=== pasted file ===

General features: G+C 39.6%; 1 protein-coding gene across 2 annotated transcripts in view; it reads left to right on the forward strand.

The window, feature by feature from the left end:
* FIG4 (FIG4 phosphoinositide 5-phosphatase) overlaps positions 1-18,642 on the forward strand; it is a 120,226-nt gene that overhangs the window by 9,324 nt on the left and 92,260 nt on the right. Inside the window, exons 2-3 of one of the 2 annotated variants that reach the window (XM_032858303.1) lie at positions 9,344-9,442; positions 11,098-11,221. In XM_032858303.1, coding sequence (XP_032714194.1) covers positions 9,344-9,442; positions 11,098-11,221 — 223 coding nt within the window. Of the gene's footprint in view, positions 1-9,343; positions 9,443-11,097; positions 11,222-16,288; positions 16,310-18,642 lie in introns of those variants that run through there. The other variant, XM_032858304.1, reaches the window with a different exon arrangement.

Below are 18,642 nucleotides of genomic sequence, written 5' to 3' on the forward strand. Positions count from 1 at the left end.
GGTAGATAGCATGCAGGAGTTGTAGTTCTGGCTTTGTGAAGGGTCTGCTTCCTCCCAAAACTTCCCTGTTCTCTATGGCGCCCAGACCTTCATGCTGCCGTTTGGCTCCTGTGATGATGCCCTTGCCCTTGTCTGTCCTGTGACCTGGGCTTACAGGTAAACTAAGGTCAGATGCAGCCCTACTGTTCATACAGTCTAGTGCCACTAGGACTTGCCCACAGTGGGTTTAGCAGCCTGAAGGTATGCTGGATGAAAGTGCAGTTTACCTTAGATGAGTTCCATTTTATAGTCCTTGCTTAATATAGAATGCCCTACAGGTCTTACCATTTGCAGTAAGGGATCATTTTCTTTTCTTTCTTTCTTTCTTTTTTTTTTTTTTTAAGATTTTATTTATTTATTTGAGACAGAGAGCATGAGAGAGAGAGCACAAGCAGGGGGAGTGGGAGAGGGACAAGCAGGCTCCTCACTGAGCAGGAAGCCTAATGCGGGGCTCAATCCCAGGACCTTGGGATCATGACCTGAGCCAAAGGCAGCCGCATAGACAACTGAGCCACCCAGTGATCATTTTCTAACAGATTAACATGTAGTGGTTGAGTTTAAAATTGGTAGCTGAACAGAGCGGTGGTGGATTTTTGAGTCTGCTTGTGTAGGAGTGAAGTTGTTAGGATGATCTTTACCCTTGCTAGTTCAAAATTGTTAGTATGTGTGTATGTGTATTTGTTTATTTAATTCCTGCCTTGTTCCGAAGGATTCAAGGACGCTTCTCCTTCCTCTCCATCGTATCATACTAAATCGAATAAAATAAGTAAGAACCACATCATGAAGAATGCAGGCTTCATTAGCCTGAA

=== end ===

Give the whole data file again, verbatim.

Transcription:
General features: G+C 39.6%; 1 protein-coding gene across 2 annotated transcripts in view; it reads left to right on the forward strand.

The window, feature by feature from the left end:
* FIG4 (FIG4 phosphoinositide 5-phosphatase) overlaps positions 1-18,642 on the forward strand; it is a 120,226-nt gene that overhangs the window by 9,324 nt on the left and 92,260 nt on the right. Inside the window, exons 2-3 of one of the 2 annotated variants that reach the window (XM_032858303.1) lie at positions 9,344-9,442; positions 11,098-11,221. In XM_032858303.1, coding sequence (XP_032714194.1) covers positions 9,344-9,442; positions 11,098-11,221 — 223 coding nt within the window. Of the gene's footprint in view, positions 1-9,343; positions 9,443-11,097; positions 11,222-16,288; positions 16,310-18,642 lie in introns of those variants that run through there. The other variant, XM_032858304.1, reaches the window with a different exon arrangement.

Below are 18,642 nucleotides of genomic sequence, written 5' to 3' on the forward strand. Positions count from 1 at the left end.
GGTAGATAGCATGCAGGAGTTGTAGTTCTGGCTTTGTGAAGGGTCTGCTTCCTCCCAAAACTTCCCTGTTCTCTATGGCGCCCAGACCTTCATGCTGCCGTTTGGCTCCTGTGATGATGCCCTTGCCCTTGTCTGTCCTGTGACCTGGGCTTACAGGTAAACTAAGGTCAGATGCAGCCCTACTGTTCATACAGTCTAGTGCCACTAGGACTTGCCCACAGTGGGTTTAGCAGCCTGAAGGTATGCTGGATGAAAGTGCAGTTTACCTTAGATGAGTTCCATTTTATAGTCCTTGCTTAATATAGAATGCCCTACAGGTCTTACCATTTGCAGTAAGGGATCATTTTCTTTTCTTTCTTTCTTTCTTTTTTTTTTTTTTTAAGATTTTATTTATTTATTTGAGACAGAGAGCATGAGAGAGAGAGCACAAGCAGGGGGAGTGGGAGAGGGACAAGCAGGCTCCTCACTGAGCAGGAAGCCTAATGCGGGGCTCAATCCCAGGACCTTGGGATCATGACCTGAGCCAAAGGCAGCCGCATAGACAACTGAGCCACCCAGTGATCATTTTCTAACAGATTAACATGTAGTGGTTGAGTTTAAAATTGGTAGCTGAACAGAGCGGTGGTGGATTTTTGAGTCTGCTTGTGTAGGAGTGAAGTTGTTAGGATGATCTTTACCCTTGCTAGTTCAAAATTGTTAGTATGTGTGTATGTGTATTTGTTTATTTAATTCCTGCCTTGTTCCGAAGGATTCAAGGACGCTTCTCCTTCCTCTCCATCGTATCATACTAAATCGAATAAAATAAGTAAGAACCACATCATGAAGAATGCAGGCTTCATTAGCCTGAA